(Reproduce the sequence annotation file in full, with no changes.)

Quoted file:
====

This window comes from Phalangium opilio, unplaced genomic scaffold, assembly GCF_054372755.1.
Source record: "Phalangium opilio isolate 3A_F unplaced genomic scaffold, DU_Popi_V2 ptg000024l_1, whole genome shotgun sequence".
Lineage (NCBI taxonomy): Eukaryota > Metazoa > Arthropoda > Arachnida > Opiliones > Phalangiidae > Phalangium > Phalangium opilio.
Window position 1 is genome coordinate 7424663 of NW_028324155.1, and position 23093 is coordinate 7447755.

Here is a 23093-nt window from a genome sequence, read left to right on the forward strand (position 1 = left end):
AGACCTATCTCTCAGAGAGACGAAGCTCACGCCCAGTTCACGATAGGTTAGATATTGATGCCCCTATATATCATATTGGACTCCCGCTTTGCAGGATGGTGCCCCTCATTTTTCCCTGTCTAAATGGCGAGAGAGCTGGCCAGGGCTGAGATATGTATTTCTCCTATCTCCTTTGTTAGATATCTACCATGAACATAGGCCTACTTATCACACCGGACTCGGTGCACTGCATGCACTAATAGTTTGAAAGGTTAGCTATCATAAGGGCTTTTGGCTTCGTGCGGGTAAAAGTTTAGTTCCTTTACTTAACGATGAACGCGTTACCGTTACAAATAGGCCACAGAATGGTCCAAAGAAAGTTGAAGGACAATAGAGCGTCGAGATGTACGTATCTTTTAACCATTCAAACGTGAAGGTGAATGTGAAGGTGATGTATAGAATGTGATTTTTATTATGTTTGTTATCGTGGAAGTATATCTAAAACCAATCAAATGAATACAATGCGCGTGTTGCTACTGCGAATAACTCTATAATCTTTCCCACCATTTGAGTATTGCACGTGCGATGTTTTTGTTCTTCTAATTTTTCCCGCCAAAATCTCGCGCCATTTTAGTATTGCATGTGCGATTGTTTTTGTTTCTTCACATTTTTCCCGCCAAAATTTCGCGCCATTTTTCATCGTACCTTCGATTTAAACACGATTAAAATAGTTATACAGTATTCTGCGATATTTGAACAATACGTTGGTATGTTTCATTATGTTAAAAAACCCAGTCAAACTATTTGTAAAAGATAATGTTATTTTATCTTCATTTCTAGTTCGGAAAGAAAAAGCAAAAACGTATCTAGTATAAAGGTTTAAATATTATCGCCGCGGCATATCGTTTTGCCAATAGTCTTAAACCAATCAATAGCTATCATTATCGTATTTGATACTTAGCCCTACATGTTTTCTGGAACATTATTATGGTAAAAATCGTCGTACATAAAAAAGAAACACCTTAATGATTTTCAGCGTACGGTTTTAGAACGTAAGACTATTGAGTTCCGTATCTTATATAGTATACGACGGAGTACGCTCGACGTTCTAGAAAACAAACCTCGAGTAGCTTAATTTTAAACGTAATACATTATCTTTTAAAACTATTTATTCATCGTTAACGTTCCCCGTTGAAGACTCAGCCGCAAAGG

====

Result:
This window comes from Phalangium opilio, unplaced genomic scaffold, assembly GCF_054372755.1.
Source record: "Phalangium opilio isolate 3A_F unplaced genomic scaffold, DU_Popi_V2 ptg000024l_1, whole genome shotgun sequence".
Lineage (NCBI taxonomy): Eukaryota > Metazoa > Arthropoda > Arachnida > Opiliones > Phalangiidae > Phalangium > Phalangium opilio.
Window position 1 is genome coordinate 7424663 of NW_028324155.1, and position 23093 is coordinate 7447755.

Here is a 23093-nt window from a genome sequence, read left to right on the forward strand (position 1 = left end):
AGACCTATCTCTCAGAGAGACGAAGCTCACGCCCAGTTCACGATAGGTTAGATATTGATGCCCCTATATATCATATTGGACTCCCGCTTTGCAGGATGGTGCCCCTCATTTTTCCCTGTCTAAATGGCGAGAGAGCTGGCCAGGGCTGAGATATGTATTTCTCCTATCTCCTTTGTTAGATATCTACCATGAACATAGGCCTACTTATCACACCGGACTCGGTGCACTGCATGCACTAATAGTTTGAAAGGTTAGCTATCATAAGGGCTTTTGGCTTCGTGCGGGTAAAAGTTTAGTTCCTTTACTTAACGATGAACGCGTTACCGTTACAAATAGGCCACAGAATGGTCCAAAGAAAGTTGAAGGACAATAGAGCGTCGAGATGTACGTATCTTTTAACCATTCAAACGTGAAGGTGAATGTGAAGGTGATGTATAGAATGTGATTTTTATTATGTTTGTTATCGTGGAAGTATATCTAAAACCAATCAAATGAATACAATGCGCGTGTTGCTACTGCGAATAACTCTATAATCTTTCCCACCATTTGAGTATTGCACGTGCGATGTTTTTGTTCTTCTAATTTTTCCCGCCAAAATCTCGCGCCATTTTAGTATTGCATGTGCGATTGTTTTTGTTTCTTCACATTTTTCCCGCCAAAATTTCGCGCCATTTTTCATCGTACCTTCGATTTAAACACGATTAAAATAGTTATACAGTATTCTGCGATATTTGAACAATACGTTGGTATGTTTCATTATGTTAAAAAACCCAGTCAAACTATTTGTAAAAGATAATGTTATTTTATCTTCATTTCTAGTTCGGAAAGAAAAAGCAAAAACGTATCTAGTATAAAGGTTTAAATATTATCGCCGCGGCATATCGTTTTGCCAATAGTCTTAAACCAATCAATAGCTATCATTATCGTATTTGATACTTAGCCCTACATGTTTTCTGGAACATTATTATGGTAAAAATCGTCGTACATAAAAAAGAAACACCTTAATGATTTTCAGCGTACGGTTTTAGAACGTAAGACTATTGAGTTCCGTATCTTATATAGTATACGACGGAGTACGCTCGACGTTCTAGAAAACAAACCTCGAGTAGCTTAATTTTAAACGTAATACATTATCTTTTAAAACTATTTATTCATCGTTAACGTTCCCCGTTGAAGACTCAGCCGCAAAGG